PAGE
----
The Addictiveness of Specific Gambling Games


John W. Welte, Ph. D.
Principal Investigator, Research Institute on Addictions, State University of New York at Buffalo

With the growth of legalized gambling in the United States in recent decades, concern about addiction to gambling has intensified. In virtually every U.S. state, and in many other countries, there have been acrimonious debates and political controversies over proposed extensions of legal gambling. Video gambling machines have sometimes been at the center of these controversies, as they were placed in racetracks, and also in such venues as bars, restaurants and veteran’s organizations. Proponents argued that the machines provide much-needed revenue for government and business; opponents argued that they promote problem gambling. 
Video gambling machines have been criticized as one of the most addictive forms of gambling, with critics in some cases referring to them as the “crack cocaine of gambling”.  These devices provide rapid turnaround of gambling opportunities, and also provide a variable reinforcement schedule, so an argument can be made from learning theory that they are particularly addictive. Some research studies have shown that gambling machine players may develop gambling problems more quickly than gamblers who do not play gambling machines. Furthermore, video gambling machines are designed deceptively, so that (for example) the expected return to the player is lower than would be estimated from the external characteristics of the display.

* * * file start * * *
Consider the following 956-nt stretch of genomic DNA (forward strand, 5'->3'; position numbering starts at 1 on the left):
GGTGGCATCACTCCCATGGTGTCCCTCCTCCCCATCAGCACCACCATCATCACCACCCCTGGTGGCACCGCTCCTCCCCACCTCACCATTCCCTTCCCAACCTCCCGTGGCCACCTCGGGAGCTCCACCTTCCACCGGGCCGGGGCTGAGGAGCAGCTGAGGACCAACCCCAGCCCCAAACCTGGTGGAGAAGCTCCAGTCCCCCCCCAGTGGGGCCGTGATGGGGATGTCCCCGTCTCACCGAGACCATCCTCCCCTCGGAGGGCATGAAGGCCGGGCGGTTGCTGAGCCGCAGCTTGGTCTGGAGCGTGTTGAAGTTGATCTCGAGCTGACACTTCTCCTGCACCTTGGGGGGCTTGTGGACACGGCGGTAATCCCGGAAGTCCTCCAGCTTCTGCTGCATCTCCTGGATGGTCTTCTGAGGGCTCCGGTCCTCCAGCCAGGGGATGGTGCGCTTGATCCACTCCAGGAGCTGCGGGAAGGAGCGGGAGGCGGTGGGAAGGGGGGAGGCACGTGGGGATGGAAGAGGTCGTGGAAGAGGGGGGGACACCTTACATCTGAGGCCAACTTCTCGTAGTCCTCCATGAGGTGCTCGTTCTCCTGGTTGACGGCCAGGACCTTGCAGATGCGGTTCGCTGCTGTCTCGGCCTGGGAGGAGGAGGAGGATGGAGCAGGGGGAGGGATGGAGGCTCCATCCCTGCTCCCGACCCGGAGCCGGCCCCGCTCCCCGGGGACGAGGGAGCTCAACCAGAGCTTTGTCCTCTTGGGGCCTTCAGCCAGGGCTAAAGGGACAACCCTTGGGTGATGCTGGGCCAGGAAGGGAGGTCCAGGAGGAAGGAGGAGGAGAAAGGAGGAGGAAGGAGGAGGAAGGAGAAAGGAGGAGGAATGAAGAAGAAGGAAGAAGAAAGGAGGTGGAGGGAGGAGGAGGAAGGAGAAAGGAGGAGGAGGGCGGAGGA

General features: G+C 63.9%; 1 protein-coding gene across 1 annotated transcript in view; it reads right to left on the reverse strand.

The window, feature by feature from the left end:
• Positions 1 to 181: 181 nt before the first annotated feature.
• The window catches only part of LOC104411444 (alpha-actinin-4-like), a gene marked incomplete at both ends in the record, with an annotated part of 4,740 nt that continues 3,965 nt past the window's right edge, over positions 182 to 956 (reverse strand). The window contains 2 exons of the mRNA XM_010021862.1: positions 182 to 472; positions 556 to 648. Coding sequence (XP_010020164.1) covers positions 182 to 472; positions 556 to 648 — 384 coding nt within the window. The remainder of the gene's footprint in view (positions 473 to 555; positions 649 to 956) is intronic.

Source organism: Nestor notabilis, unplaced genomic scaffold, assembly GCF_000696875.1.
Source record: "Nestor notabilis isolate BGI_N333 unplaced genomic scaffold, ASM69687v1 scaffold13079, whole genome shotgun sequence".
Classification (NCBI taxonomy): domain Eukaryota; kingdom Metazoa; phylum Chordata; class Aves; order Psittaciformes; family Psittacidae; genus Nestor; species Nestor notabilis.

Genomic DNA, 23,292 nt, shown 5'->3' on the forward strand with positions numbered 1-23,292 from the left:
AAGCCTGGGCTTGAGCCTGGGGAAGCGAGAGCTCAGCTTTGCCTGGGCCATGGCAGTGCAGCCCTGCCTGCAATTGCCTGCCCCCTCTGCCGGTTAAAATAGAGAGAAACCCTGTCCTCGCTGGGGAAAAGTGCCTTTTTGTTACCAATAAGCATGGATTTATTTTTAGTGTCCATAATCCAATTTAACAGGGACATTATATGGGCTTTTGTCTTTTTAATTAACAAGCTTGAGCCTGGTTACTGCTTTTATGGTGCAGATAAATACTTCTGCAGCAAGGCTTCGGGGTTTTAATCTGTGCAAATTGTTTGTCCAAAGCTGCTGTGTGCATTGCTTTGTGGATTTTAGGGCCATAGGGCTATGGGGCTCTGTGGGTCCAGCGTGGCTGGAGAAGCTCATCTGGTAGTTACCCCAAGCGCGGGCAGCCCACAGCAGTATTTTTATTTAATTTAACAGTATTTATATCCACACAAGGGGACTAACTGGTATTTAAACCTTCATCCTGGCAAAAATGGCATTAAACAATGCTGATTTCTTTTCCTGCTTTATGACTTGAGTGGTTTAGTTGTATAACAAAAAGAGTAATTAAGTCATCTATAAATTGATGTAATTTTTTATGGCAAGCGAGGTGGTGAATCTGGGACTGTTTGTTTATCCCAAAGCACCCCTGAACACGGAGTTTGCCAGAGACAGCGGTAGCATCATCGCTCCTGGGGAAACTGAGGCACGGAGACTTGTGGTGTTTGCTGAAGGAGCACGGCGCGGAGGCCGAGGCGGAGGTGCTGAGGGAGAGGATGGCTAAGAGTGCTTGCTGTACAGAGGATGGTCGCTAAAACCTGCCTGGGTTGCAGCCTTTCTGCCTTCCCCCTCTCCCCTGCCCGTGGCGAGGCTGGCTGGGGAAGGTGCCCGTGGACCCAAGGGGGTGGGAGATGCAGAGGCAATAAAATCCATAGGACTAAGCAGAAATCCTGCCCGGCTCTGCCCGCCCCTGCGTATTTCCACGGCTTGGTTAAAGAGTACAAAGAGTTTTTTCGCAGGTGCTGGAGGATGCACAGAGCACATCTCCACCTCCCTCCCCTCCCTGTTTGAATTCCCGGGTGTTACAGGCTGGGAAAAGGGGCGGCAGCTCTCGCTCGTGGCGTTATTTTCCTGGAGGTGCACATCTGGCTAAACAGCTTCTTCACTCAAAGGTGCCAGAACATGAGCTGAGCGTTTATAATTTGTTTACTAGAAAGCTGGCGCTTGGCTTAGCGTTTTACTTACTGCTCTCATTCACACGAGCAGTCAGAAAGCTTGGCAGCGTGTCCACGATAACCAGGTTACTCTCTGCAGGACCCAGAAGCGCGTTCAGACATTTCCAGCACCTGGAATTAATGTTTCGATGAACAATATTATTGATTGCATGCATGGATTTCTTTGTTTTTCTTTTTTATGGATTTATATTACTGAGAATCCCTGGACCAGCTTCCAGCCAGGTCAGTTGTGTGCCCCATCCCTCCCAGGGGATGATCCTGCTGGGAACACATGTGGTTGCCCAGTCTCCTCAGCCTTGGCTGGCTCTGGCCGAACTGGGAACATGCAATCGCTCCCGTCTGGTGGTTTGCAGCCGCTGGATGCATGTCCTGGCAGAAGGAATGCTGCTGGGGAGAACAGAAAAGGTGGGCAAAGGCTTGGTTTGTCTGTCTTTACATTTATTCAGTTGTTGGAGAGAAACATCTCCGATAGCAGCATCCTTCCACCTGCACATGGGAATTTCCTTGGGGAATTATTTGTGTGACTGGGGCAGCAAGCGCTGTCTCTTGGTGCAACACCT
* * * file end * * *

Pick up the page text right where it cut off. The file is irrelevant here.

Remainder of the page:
However, caution is necessary when associating problem gambling with a particular type of gambling. It is not sufficient to show that a high proportion of problem gamblers play a particular game, or that a relatively high proportion of those who play a particular game are problem gamblers, because those gamblers will often engage in other forms of gambling as well. My colleagues and I attempted to take the respondents’ total gambling into account when we analyzed data from a national U.S. adult survey and a national youth survey (see The WAGER, Vol. 14(5)). In both studies we examined the following question: Which forms of gambling predicted problem gambling, when taking all forms of gambling engaged in by an individual into account? In our adult survey, the types of gambling most predictive of problem gambling were casino gambling, bingo, and cards, in that order. In the youth survey, it was cards, casinos, and “other gambling” (which included betting on elections, shooting the biggest deer, and betting on fights in school). In both studies we found that playing gambling machines, other than in a casino, was not predictive of problem gambling. There were other examples of the same phenomenon. It has also been suggested that internet gambling is an especially addictive form of gambling. In our youth survey, internet gamblers had more gambling symptoms than those who engaged in any other form of gambling. However, internet gamblers also engaged in the most forms of gambling in total, and internet gambling was also not predictive of problem gambling when the respondent’s entire gambling was taken into account. In addition to these analyses of specific forms of gambling, my colleagues and I also found that the number of different types of gambling in which an individual engaged was highly related to problem gambling, even after taking the frequency of all gambling, and average wins or losses, into account.